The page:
A teacher was ordered to retrain for spanking a teenage pupil on the bottom and calling her a "naughty girl."
Science master Trevor Towers, 49, crept up behind the 14-year-old girl as she bent over a school printer.
A hearing at which Towers faced being struck off as a teacher was told that he slapped the girl in full view of her classmates.
The sobbing girl said: "I was in my science class being taught by Mr Towers in the computer room when I went to the printer.
"I had to lean over because it had jammed when I felt a firm slap and he said, 'Naughty girl.'"
"He was standing directly behind me. I didn't know where to turn.
"I felt incredibly embarrassed he had done this to me in front of my classmates. I could feel myself turning bright red.
"I couldn't believe what had happened. I couldn't understand what I had done to make him pick on me."
The girl, identified only as Pupil A for legal reasons, walked out of Trevethin Community School in Pontypool, South Wales, and told her mother what had happened.
A disciplinary hearing of the General Teaching Council in Cardiff heard that the girl's mother went to the school to confront Towers, who apologised after describing the classroom incident as "harmless banter."
The mother later made a formal complaint to Gwent Police and Towers was charged with indecent assault.
He was acquitted by a jury at Cardiff Crown Court in September 2005 and agreed to be bound over to keep the peace in the sum of £250.
Towers was sacked by the school in January 2006 after an internal disciplinary hearing found him guilty of gross misconduct.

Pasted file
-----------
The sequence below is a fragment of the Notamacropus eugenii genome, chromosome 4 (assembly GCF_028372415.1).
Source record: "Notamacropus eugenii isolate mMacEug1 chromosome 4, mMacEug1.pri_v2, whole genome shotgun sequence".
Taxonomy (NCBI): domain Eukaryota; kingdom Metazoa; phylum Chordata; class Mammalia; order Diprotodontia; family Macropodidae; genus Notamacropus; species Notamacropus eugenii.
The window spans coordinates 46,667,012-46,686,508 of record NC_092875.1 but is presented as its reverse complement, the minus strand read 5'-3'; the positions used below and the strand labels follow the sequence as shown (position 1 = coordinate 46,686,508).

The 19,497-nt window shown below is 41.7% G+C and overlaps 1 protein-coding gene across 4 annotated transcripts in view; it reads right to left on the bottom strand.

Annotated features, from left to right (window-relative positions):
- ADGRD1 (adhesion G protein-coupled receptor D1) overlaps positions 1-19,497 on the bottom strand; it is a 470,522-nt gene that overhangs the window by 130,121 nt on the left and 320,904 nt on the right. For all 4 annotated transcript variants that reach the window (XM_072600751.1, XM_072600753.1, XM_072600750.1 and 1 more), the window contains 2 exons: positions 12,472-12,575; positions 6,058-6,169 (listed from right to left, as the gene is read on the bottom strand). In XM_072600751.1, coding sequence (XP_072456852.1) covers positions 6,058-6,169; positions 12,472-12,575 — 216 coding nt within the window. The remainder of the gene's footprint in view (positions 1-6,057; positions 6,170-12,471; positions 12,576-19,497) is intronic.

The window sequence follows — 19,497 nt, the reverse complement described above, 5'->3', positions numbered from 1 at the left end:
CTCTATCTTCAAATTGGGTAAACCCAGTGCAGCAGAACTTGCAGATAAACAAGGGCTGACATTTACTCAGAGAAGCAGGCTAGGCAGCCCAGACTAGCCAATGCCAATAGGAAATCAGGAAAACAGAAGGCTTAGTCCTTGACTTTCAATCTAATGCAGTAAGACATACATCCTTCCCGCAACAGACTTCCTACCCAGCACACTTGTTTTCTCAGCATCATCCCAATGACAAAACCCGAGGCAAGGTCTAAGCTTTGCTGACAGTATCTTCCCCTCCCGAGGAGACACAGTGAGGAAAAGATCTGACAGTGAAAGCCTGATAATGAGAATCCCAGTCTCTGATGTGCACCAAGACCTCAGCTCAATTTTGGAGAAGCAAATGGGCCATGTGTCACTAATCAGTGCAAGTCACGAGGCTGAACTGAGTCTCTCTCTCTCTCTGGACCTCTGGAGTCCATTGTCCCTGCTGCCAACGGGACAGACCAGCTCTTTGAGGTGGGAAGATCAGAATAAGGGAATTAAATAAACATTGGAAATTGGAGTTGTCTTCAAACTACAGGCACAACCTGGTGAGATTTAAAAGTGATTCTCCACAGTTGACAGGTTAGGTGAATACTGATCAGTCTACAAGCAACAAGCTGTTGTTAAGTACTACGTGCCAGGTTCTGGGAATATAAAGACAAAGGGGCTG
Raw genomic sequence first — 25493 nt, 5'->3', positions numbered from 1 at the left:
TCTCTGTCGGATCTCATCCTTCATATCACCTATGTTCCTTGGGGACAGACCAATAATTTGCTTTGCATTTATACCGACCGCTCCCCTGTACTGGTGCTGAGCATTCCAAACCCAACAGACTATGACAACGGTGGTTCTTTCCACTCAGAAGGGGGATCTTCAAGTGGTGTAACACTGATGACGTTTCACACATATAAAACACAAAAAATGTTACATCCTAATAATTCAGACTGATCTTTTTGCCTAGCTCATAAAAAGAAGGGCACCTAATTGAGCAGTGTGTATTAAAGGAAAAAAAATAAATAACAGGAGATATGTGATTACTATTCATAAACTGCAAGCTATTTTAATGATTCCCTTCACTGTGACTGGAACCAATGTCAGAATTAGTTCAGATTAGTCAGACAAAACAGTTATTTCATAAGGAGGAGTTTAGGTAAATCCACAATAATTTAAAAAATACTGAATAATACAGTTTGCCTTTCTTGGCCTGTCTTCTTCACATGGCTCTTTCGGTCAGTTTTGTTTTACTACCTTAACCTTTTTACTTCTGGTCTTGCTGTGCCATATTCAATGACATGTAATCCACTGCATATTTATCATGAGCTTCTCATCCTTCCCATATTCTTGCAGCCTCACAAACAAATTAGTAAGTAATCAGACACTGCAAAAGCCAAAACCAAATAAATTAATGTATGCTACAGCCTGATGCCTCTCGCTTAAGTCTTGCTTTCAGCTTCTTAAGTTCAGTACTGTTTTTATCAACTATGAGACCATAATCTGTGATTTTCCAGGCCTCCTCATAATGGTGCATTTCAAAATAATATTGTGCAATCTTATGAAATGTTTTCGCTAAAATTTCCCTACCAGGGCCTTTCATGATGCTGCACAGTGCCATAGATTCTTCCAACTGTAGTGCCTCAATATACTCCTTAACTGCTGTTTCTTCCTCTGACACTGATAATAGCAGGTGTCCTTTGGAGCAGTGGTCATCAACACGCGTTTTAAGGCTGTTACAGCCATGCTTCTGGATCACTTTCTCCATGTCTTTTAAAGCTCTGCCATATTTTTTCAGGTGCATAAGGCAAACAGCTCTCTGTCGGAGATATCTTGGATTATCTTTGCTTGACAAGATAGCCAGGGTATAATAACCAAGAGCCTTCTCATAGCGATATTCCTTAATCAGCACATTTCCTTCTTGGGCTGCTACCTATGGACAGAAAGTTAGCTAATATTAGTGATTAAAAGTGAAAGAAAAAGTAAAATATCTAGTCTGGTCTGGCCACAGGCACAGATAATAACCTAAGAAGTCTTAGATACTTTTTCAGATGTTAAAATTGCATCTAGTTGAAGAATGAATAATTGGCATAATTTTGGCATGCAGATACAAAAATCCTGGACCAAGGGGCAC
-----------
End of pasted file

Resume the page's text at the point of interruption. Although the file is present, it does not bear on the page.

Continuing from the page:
Damien Phillips, of the GTC, told the hearing: "Mr Towers admitted he slapped a 14-year-old girl on her bottom in full view of her classmates.
"As a result she was exposed to considerable distress and felt compelled to report the matter to the police.
"Throughout the various proceedings he has demonstrated a consistent lack of insight into the seriousness of his actions, which is of great concern considering he is a teacher of 22 years' experience."
Towers, who did not attend the hearing, was found guilty of unacceptable professional conduct.
But the panel decided to allow him to continue teaching if he completes a retraining course to update his knowledge of safeguarding children.
Chairman Jacquie Turnbull said: "We were guided by the fact that the crown court dealt with this on the basis that it did not amount to criminal conduct. It was a single event in 22 years of teaching."
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